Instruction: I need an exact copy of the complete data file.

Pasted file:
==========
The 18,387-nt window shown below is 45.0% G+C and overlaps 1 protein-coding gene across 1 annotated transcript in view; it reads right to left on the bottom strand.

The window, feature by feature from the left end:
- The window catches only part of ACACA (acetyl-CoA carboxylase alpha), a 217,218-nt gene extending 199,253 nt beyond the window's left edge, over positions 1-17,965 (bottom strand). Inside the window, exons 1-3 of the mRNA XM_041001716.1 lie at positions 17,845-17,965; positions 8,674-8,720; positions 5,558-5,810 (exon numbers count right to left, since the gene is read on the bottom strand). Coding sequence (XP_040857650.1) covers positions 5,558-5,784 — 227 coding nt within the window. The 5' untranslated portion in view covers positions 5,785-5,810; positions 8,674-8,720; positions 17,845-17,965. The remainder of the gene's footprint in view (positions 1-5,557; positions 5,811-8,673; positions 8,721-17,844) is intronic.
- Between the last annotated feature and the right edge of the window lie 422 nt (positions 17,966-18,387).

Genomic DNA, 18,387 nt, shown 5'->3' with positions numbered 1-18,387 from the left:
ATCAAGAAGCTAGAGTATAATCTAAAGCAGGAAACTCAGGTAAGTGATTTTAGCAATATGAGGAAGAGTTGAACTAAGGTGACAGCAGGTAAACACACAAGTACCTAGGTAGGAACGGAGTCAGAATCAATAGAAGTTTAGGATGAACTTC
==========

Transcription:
The 18,387-nt window shown below is 45.0% G+C and overlaps 1 protein-coding gene across 1 annotated transcript in view; it reads right to left on the bottom strand.

The window, feature by feature from the left end:
- The window catches only part of ACACA (acetyl-CoA carboxylase alpha), a 217,218-nt gene extending 199,253 nt beyond the window's left edge, over positions 1-17,965 (bottom strand). Inside the window, exons 1-3 of the mRNA XM_041001716.1 lie at positions 17,845-17,965; positions 8,674-8,720; positions 5,558-5,810 (exon numbers count right to left, since the gene is read on the bottom strand). Coding sequence (XP_040857650.1) covers positions 5,558-5,784 — 227 coding nt within the window. The 5' untranslated portion in view covers positions 5,785-5,810; positions 8,674-8,720; positions 17,845-17,965. The remainder of the gene's footprint in view (positions 1-5,557; positions 5,811-8,673; positions 8,721-17,844) is intronic.
- Between the last annotated feature and the right edge of the window lie 422 nt (positions 17,966-18,387).

Genomic DNA, 18,387 nt, shown 5'->3' with positions numbered 1-18,387 from the left:
ATCAAGAAGCTAGAGTATAATCTAAAGCAGGAAACTCAGGTAAGTGATTTTAGCAATATGAGGAAGAGTTGAACTAAGGTGACAGCAGGTAAACACACAAGTACCTAGGTAGGAACGGAGTCAGAATCAATAGAAGTTTAGGATGAACTTC